255 Not surprisingly, therefore, the quality of the peer review undertaken by particular journal is one of the factors contributing to the regard in which a particular journal is held by the scientific community.
256 Dr Wood searched the databases using a variety of terms, including specific terms used by Homeopathy Plus, such as Drosera and Pertussinum. Medline was searched for articles relating to the pertussis homeoprophylaxis from 1946 until April (week 4) 2013, while Embase was searched for similar articles between 1974 and 1 May 2013. On the basis of the abstracts of articles located in the database searches, Dr Wood sought the full text of those articles which he considered may be useful on the question of the effectiveness of pertussis prophylaxis. He found a total of 20 articles as a result of the searches on Medline and 57 on Embase. Those literature searches failed to identify any level 1 or 2 studies comparing prophylaxis with placebo in a blinded manner.
257 Otherwise, Dr Wood located one abstract from the European Journal of Integrative Medicine (2012) that described a “single blinded clinical trial” of 112 children aged one to two months of age, divided into two groups of 61 participants each. The study was said to show that among a group prescribed homeopathic remedies, 22% of patients developed milder forms of certain diseases including measles, chicken pox, rubella, mumps and whooping cough while 84% of the allopathic group (i.e.: those administered a vaccine by injection) was said to have developed strong and/or severe forms of these diseases. However Dr Wood was unable to locate the complete paper as it was a publication from a conference. His evidence that it was a difficult abstract to understand and that he did not believe it presented convincing evidence of the effectiveness of pertussis homeoprophylaxis was unchallenged.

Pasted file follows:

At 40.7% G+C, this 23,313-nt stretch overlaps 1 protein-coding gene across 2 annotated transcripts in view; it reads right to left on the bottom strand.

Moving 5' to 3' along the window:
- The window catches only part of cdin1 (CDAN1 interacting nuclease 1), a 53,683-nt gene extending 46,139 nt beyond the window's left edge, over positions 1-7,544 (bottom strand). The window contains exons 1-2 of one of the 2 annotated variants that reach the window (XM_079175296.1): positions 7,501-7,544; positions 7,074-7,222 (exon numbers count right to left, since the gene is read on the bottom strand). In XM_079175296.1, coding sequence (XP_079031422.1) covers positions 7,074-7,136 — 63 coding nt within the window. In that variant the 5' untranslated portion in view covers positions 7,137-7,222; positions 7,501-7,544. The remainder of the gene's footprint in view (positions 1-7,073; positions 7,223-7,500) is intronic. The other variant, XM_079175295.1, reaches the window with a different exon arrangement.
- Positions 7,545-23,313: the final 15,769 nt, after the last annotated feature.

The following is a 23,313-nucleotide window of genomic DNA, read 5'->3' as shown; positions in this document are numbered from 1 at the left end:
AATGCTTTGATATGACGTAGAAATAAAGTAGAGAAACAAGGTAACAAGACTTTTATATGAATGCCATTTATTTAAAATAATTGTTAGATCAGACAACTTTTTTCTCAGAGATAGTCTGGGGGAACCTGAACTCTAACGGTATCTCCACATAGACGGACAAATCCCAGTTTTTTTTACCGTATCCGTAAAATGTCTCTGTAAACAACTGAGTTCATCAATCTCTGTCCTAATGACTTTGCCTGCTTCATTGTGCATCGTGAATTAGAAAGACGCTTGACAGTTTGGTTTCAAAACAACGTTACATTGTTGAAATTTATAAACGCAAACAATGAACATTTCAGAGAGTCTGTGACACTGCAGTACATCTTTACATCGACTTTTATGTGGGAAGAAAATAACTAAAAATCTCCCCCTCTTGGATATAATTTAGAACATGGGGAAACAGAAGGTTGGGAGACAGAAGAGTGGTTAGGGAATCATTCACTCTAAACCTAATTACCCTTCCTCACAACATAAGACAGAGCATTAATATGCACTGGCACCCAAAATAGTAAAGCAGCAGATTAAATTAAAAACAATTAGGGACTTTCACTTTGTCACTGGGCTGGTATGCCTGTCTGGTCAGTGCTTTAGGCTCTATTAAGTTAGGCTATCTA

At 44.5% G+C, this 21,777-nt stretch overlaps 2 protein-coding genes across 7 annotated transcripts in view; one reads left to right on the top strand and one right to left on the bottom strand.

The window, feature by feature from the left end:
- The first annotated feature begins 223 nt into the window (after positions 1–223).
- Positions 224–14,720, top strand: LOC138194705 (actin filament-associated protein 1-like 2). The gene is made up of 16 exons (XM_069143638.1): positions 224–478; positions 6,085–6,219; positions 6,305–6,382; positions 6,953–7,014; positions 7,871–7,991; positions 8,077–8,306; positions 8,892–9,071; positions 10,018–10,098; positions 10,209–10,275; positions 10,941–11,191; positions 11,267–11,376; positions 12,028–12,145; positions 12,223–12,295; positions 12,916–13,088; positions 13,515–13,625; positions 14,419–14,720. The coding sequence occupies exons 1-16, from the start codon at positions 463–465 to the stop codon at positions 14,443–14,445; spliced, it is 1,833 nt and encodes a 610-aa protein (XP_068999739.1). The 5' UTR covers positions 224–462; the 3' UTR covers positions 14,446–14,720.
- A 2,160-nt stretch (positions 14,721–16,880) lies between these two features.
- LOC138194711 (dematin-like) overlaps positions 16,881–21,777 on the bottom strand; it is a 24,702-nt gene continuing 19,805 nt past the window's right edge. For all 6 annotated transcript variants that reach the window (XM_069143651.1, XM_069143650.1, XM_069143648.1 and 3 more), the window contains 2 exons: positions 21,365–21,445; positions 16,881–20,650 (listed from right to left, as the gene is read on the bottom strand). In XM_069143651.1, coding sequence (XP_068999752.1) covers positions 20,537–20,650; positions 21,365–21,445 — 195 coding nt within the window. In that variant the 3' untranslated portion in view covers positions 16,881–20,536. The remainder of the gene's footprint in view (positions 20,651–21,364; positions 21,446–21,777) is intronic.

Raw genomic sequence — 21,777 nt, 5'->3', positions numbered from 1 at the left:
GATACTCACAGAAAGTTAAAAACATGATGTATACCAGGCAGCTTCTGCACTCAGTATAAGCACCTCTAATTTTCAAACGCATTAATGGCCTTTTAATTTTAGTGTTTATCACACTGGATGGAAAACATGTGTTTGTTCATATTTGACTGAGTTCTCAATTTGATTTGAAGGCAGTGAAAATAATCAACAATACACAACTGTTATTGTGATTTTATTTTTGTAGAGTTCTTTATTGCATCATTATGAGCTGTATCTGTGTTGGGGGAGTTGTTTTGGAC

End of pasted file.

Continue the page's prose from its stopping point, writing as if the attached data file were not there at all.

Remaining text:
258 Dr Wood also located an article entitled, “Pertussin 30mpreventive for whooping cough” by J.M. English and published in the British Homeopathic Journal in 1987 (“English article”). He considered that the article was “inconclusive” on the use of pertussin 30 as a possible preventive for whooping cough. As the abstract of the article stated, “[i]t was recognized that neither the numbers involved, nor the method followed would of themselves be sufficient to prove efficacy, but it was hoped that a positive result would permit the conclusion to be drawn that a further study would be in the public interest.” This is consistent with the views expressed in the editorial on the article published in the same volume (exhibited to Dr Wood’s affidavit) which stated that:
It is far from clear whence the idea that Pertussin might be effective in the prophylaxis of whooping cough emanated; certainly no such claim is made in any of the main homeopathic material medicas.
…in this issue we publish the results of a survey by Dr John English on the effect of Pertussin 30 in whooping cough prophylaxis. Without in any way detracting from Dr English’s most important and timely effort, it is unfortunately true that the only firm conclusion that can be drawn from his study is that the resources available to him were not sufficient to allow any definite judgement on the efficacy or otherwise of Pertussin in whooping cough prophylaxis.
259 Dr Wood’s opinion regarding the lack of weight that could be given to these articles was not challenged. While Dr Golden referred to the English article in an appendix to his report, he did not annex it unlike other articles to which he referred. He accepted in cross-examination that he did not mention in his report any of the limitations or deficiencies in the methodology which qualified the reliability of the study as described by the author of the study in the article.
260 Furthermore, Dr Wood found no articles relating to the use of Drosera or Pertussinum in the prevention or treatment of pertussis in Medline Embase save for one mentioning “sundew” (drosera spp) as a treatment for pertussis. However, it lent no support to the Respondents’ case as it noted only that there is very little “clinical research on treatments for whooping cough and, as might be expected, published research on the botanical remedies for pertussis is lacking”.
261 Finally, Dr Wood searched the journal Homeopathy using the search term “pertussis” and found no articles published in the last fifteen years that specifically mentioned trials investigating pertussis prevention. He located, however, an article published in 1987 which mentioned the use of Pertussin and noted that claims that it was safe and effective for the prevention of pertussis are “unsupported”.
262 On the basis of his research, Dr Wood therefore did not consider that there was a reasonable basis in medical science to state that homeopathic treatments, including Drosera rotundiflora and pertussinum, are effective alternatives to the Vaccine.